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Crete's Archaeological Museum of Herakleion Page Three

Room 4

bull rhytonAlso from Middle Minoan period, but more specifically, from the New Palace period (1700-1450 B.C.) after rebuilding of palaces following destructions. New decorative styles on Kamares pottery during this period with dark colors on a lighter background and often marine motifs. Jug of Reeds a good example.

snake goddessSnake Goddess figurines (from Palace of Knossos). Among items connected with a snake cult, some of which may have actually been containers for snakes, which were symbols of immortality for the Minoans. Thin-waisted goddess with exposed breasts above the bodice, flounced skirt with apron, arms upraised with snakes coiling around them, presumed to be priestesses performing sacred rituals. Faience sculptures (decorated earthenware and porcelain). 17th-16th centuries B.C.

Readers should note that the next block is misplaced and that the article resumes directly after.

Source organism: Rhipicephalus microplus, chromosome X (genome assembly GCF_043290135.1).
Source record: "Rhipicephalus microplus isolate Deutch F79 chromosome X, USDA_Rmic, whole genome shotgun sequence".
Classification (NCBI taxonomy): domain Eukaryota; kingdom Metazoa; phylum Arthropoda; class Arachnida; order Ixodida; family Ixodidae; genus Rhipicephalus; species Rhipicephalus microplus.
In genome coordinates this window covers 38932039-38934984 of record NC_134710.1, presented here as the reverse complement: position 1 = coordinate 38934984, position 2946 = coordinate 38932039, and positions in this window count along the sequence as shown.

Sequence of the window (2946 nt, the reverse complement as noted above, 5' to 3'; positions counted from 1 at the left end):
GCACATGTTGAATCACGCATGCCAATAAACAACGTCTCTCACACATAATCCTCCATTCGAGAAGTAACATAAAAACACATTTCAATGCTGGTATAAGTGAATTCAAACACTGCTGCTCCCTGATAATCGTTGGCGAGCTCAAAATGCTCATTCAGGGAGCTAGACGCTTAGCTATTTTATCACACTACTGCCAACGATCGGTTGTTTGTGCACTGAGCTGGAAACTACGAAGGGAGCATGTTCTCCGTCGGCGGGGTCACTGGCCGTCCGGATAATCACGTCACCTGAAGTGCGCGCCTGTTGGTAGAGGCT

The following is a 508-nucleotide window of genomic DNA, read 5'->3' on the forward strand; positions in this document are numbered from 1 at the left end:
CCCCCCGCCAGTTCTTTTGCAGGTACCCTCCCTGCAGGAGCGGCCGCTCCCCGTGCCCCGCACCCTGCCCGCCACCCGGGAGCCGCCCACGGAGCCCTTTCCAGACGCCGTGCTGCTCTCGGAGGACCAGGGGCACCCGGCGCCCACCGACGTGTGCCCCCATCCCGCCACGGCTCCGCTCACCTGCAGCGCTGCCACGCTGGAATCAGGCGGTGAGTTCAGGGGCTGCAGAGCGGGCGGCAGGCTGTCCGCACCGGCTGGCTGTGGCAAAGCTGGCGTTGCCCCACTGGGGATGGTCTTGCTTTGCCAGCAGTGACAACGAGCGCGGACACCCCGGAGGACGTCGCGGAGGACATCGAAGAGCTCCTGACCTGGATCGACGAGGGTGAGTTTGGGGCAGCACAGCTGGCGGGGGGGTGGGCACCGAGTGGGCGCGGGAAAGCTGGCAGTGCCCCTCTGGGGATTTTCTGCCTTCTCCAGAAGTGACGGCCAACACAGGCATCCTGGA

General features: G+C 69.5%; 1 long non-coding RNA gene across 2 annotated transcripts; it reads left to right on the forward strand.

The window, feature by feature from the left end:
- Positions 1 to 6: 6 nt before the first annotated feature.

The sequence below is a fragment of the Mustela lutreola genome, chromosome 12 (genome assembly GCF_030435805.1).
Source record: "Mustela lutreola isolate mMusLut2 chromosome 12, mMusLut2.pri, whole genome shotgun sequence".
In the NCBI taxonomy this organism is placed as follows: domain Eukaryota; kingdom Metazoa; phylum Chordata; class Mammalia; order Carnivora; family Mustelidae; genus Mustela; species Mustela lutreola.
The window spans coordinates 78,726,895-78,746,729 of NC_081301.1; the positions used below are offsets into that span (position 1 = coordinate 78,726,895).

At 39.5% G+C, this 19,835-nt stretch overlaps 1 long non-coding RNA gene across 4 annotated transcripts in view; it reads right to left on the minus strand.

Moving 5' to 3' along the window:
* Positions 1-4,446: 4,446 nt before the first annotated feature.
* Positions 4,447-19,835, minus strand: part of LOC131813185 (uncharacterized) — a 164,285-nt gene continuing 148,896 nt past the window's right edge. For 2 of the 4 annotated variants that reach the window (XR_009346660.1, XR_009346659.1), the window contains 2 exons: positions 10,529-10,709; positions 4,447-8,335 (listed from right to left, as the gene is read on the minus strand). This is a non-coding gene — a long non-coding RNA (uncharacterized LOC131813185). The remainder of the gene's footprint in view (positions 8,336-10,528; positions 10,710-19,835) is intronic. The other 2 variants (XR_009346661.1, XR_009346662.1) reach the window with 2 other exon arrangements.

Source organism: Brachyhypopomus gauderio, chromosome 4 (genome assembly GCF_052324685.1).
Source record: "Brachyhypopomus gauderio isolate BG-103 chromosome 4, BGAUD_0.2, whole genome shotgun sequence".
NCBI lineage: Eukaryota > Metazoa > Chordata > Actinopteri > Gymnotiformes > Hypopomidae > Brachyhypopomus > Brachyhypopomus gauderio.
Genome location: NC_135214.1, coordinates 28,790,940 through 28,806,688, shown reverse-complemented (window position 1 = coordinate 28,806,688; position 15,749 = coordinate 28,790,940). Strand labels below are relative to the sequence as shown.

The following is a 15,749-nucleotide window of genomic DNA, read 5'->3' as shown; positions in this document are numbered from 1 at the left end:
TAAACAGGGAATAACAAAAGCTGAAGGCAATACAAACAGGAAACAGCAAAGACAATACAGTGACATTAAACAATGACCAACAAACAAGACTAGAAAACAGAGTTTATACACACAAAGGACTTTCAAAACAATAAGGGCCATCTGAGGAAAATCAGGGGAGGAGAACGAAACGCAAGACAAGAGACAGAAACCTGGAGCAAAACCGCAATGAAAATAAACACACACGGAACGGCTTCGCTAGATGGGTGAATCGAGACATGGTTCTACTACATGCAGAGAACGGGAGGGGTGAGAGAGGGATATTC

Bull's head Rhyton Libation vessel carved from a block of black steatite in the shape of bull's head. Details incised, with fine curls on head, very life-like eyes inlaid painted rock-crystal and jasper; muzzle inlaid white shell mother-of-pearl; horns (restored) of gilded wood. Exp. of fine lapidary wkmanship . 17-15th B.C. from the Little Palace of Knossos.

Other animal heads as well including white limestone head of a lioness and a leopard's-head axe from Malia. Other animal sculptures include an ivory acrobat assumed to be a bull-leaper (connected with Minoan bull cult) and a faience relief of the wild goat-the Kri-kri-suckling her calf.

There are also a Gaming Board from the 'Corridor of the Draughtsboard' (Knossos) of ivory, crystal and gold, blue paste, silver leaf and ivory fragments; two small cups with Linear A inscriptions written with cuttlefish ink; and a collection of mostly bronze tools and weapons decorated with semi-precious stones, ivory, and gold.

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